Kappa 河童 The Most Familiar Aquatic Yukai
The Kappa 河童 is one of the most popular yokai in Japan and beyond. In the popular legends, you can finds it with different names, such as kawatarō or kawako, but all agree that it's an aquatic creature, supernatural, part of ancient legends.
The kappa in shinto religion is considered one of the many suijin (水 神 "of the aquatic") and have always been among the yokai who have gained more space in Japanese folk culture until today where it is even cuddled and considered Kawai (cute).
There are several theories about the origins of the kappa. Some date back to the practice of floating the fathers of dead children along the rivers and streams, while another (a bit pulled and daughters of that period in my opinion) derives the name's nature from the " dress "used by Portuguese monks who arrived in Japan in the 16th century. They called their cape robe and the monastic look is not unlike that of these creatures, either from the loose skirt, like a shell, and to the "mowing" characteristic of the monks that recalls that of the yokai.
Most oral, painted or written descriptions represent kappa as humanoid by the size of children, though their bodies are more similar to monkeys or frogs. Some descriptions draw them with gorillas, while others have a face with a beak similar to turtle shape.
Generally the paintings of the time represent them with thick shells similar to those of a turtle and skin with flakes that can vary from green to yellow or blue.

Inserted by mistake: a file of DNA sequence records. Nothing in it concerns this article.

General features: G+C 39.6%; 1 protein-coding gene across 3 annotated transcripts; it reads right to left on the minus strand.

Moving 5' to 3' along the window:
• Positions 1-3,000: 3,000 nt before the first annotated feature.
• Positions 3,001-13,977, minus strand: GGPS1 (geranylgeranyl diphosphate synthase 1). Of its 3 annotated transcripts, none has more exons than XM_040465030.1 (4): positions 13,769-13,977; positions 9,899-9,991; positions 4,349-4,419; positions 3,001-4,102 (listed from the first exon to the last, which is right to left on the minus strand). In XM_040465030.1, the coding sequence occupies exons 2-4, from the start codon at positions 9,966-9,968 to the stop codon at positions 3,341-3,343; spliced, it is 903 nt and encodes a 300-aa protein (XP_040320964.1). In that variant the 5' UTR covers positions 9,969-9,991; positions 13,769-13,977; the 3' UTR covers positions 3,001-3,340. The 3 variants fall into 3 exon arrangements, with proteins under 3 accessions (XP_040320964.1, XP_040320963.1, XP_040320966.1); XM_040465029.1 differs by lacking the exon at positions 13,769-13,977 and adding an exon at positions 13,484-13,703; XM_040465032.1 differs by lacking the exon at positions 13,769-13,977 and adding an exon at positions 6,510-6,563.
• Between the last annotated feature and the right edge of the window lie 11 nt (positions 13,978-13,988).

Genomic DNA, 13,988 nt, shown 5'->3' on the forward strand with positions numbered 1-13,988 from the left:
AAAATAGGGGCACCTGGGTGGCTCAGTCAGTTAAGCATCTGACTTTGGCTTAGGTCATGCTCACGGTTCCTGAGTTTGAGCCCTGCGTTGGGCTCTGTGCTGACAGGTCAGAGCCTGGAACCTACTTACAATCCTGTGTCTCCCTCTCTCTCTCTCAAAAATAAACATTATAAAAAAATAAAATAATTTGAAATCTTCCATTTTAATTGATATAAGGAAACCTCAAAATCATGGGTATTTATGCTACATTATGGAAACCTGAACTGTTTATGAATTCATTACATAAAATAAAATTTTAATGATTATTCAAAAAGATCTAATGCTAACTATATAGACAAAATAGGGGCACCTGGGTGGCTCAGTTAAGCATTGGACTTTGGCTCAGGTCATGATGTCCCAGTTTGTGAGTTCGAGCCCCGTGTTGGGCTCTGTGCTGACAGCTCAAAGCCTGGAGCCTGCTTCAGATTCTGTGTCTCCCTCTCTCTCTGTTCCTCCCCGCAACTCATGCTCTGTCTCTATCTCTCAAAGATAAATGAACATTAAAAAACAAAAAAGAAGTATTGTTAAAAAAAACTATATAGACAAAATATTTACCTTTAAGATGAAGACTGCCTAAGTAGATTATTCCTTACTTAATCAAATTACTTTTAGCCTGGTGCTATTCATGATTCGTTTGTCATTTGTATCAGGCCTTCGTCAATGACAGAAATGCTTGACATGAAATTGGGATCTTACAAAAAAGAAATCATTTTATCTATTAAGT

The natural habitat for these creatures is the lakes and rivers where thanks to their characteristics, like hands and feet palmed, they have become their dwellings. And 'well known that the Kappa know how to swim very well, so that in Japan have coined the expression: "kappa no kawa nagare" or "a kappa who gets carried away by the current," which means that we must not be too sure why even the best is wrong.
The main feature of the kappa is the species of "depression" concave full of water on top of the head. This cavity is surrounded by tight and short hair and the yokai draws an incredible strength from this feature but also reveals its greatest weakness.
Anyone who faces one can hope to be saved (because remember that are very strong creatures) so that the kappa pours water out of his head; one method is to exploit its deep sense of "civilization" and education, so with a stratagem bend before the clash as formal greeting.
Since this can not be conveyed that with a deep bow, the water in the cavity over his head will swell and weaken it so that it can no longer fight.
In that case if a human filled the cavity again it was believed that the kappa would serve it for eternity as a sign of respect for saving his life.
The same applies to their sense of honor, because if you can make a devotion to Kappa or if it give to you its word about something, it will remain "compulsory" to you in respect of the pact signed.
There are also stories about human interaction with kappa, it is said that they performed some tasks for humans, such as helping peasants to irrigate the fields. They are also good doctors of medicine so much that following an ancient legend, it is said that they have been teaching humans how to cure fractures.